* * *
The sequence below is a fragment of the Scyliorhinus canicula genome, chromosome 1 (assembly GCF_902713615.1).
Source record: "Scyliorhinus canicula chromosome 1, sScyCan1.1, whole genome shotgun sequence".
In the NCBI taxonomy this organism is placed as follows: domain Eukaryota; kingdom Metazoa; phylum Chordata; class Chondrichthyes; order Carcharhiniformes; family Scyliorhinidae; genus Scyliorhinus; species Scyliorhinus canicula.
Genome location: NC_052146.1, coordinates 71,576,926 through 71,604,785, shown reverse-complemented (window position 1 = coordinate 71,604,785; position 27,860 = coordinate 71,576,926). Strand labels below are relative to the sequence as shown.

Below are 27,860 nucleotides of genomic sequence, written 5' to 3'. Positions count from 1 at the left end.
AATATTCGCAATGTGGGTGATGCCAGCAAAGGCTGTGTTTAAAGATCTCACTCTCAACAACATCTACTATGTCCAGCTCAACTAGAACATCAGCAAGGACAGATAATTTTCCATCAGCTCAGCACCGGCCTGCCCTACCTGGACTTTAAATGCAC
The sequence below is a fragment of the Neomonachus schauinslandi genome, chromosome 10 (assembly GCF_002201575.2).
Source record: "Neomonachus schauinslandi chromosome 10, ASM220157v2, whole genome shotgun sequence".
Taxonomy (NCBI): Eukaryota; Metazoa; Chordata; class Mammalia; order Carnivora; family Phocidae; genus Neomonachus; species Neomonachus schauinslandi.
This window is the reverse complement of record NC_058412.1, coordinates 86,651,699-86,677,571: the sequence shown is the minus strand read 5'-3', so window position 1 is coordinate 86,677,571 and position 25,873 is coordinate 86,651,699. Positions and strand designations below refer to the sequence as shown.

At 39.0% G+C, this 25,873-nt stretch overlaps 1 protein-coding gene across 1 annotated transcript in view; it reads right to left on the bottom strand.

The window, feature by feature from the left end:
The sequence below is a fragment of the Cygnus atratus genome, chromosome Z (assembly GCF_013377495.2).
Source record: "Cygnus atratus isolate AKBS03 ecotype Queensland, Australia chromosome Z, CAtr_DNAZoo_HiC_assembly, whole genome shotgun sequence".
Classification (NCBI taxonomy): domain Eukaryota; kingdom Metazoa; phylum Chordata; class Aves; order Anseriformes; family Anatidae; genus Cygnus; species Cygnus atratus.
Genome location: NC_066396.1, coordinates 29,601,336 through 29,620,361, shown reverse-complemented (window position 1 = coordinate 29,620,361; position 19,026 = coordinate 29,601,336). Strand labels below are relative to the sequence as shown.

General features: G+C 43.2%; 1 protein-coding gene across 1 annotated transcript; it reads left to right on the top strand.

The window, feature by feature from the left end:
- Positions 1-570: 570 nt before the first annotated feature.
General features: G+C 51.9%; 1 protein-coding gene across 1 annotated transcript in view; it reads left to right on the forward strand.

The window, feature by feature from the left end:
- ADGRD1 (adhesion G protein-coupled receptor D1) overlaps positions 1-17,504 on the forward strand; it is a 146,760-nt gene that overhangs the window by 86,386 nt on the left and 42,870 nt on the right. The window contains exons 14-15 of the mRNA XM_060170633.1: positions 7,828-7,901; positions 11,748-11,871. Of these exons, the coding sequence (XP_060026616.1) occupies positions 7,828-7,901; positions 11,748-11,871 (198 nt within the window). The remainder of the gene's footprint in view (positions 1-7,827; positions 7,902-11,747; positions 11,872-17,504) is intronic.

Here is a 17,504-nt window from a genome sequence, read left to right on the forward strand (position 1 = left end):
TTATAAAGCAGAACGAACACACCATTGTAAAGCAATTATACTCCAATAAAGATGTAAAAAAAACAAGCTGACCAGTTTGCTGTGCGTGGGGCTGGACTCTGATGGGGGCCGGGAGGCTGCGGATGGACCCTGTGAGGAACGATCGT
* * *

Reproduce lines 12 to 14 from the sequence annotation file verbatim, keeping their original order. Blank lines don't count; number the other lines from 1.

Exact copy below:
The window, feature by feature from the left end:
The sequence below is a fragment of the Cygnus atratus genome, chromosome Z (assembly GCF_013377495.2).
Source record: "Cygnus atratus isolate AKBS03 ecotype Queensland, Australia chromosome Z, CAtr_DNAZoo_HiC_assembly, whole genome shotgun sequence".